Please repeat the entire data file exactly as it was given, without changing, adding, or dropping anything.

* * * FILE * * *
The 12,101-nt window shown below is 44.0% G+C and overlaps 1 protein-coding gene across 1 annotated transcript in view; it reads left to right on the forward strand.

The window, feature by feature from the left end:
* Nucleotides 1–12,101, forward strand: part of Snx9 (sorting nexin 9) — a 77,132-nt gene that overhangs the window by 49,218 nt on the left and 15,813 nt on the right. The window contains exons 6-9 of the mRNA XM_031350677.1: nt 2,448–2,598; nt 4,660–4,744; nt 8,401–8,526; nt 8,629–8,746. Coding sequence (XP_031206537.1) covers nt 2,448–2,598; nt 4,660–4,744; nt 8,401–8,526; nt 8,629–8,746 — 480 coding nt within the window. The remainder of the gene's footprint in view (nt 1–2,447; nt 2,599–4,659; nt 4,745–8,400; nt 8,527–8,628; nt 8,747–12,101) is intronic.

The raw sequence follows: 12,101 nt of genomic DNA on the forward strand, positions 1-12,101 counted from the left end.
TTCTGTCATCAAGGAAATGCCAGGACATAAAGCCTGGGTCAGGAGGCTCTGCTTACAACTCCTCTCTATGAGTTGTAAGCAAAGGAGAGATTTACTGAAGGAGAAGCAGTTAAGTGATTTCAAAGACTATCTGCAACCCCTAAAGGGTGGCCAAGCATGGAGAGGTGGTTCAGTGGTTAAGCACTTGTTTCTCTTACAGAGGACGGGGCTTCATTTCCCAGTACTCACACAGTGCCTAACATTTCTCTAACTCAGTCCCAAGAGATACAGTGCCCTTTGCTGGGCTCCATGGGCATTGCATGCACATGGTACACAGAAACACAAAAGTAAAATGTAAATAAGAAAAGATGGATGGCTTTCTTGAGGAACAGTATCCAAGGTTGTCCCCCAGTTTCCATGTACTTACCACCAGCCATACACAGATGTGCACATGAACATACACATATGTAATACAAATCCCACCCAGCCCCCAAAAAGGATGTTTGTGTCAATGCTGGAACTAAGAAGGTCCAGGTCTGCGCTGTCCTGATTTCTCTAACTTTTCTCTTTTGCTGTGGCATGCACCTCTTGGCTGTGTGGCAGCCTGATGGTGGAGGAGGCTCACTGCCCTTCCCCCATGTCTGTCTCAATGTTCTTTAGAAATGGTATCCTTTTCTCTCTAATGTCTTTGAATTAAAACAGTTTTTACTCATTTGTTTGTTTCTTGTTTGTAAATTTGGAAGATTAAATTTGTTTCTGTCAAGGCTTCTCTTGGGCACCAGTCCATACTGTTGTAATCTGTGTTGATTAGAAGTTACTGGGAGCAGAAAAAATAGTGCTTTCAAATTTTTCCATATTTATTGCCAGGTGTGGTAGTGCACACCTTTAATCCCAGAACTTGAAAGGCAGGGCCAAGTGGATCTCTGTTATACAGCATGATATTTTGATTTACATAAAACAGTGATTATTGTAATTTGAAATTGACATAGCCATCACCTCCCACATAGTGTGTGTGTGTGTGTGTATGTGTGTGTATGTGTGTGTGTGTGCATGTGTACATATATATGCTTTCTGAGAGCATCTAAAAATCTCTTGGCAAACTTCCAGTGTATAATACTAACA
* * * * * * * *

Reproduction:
The 12,101-nt window shown below is 44.0% G+C and overlaps 1 protein-coding gene across 1 annotated transcript in view; it reads left to right on the forward strand.

The window, feature by feature from the left end:
* Nucleotides 1–12,101, forward strand: part of Snx9 (sorting nexin 9) — a 77,132-nt gene that overhangs the window by 49,218 nt on the left and 15,813 nt on the right. The window contains exons 6-9 of the mRNA XM_031350677.1: nt 2,448–2,598; nt 4,660–4,744; nt 8,401–8,526; nt 8,629–8,746. Coding sequence (XP_031206537.1) covers nt 2,448–2,598; nt 4,660–4,744; nt 8,401–8,526; nt 8,629–8,746 — 480 coding nt within the window. The remainder of the gene's footprint in view (nt 1–2,447; nt 2,599–4,659; nt 4,745–8,400; nt 8,527–8,628; nt 8,747–12,101) is intronic.

The raw sequence follows: 12,101 nt of genomic DNA on the forward strand, positions 1-12,101 counted from the left end.
TTCTGTCATCAAGGAAATGCCAGGACATAAAGCCTGGGTCAGGAGGCTCTGCTTACAACTCCTCTCTATGAGTTGTAAGCAAAGGAGAGATTTACTGAAGGAGAAGCAGTTAAGTGATTTCAAAGACTATCTGCAACCCCTAAAGGGTGGCCAAGCATGGAGAGGTGGTTCAGTGGTTAAGCACTTGTTTCTCTTACAGAGGACGGGGCTTCATTTCCCAGTACTCACACAGTGCCTAACATTTCTCTAACTCAGTCCCAAGAGATACAGTGCCCTTTGCTGGGCTCCATGGGCATTGCATGCACATGGTACACAGAAACACAAAAGTAAAATGTAAATAAGAAAAGATGGATGGCTTTCTTGAGGAACAGTATCCAAGGTTGTCCCCCAGTTTCCATGTACTTACCACCAGCCATACACAGATGTGCACATGAACATACACATATGTAATACAAATCCCACCCAGCCCCCAAAAAGGATGTTTGTGTCAATGCTGGAACTAAGAAGGTCCAGGTCTGCGCTGTCCTGATTTCTCTAACTTTTCTCTTTTGCTGTGGCATGCACCTCTTGGCTGTGTGGCAGCCTGATGGTGGAGGAGGCTCACTGCCCTTCCCCCATGTCTGTCTCAATGTTCTTTAGAAATGGTATCCTTTTCTCTCTAATGTCTTTGAATTAAAACAGTTTTTACTCATTTGTTTGTTTCTTGTTTGTAAATTTGGAAGATTAAATTTGTTTCTGTCAAGGCTTCTCTTGGGCACCAGTCCATACTGTTGTAATCTGTGTTGATTAGAAGTTACTGGGAGCAGAAAAAATAGTGCTTTCAAATTTTTCCATATTTATTGCCAGGTGTGGTAGTGCACACCTTTAATCCCAGAACTTGAAAGGCAGGGCCAAGTGGATCTCTGTTATACAGCATGATATTTTGATTTACATAAAACAGTGATTATTGTAATTTGAAATTGACATAGCCATCACCTCCCACATAGTGTGTGTGTGTGTGTGTATGTGTGTGTATGTGTGTGTGTGTGCATGTGTACATATATATGCTTTCTGAGAGCATCTAAAAATCTCTTGGCAAACTTCCAGTGTATAATACTAACA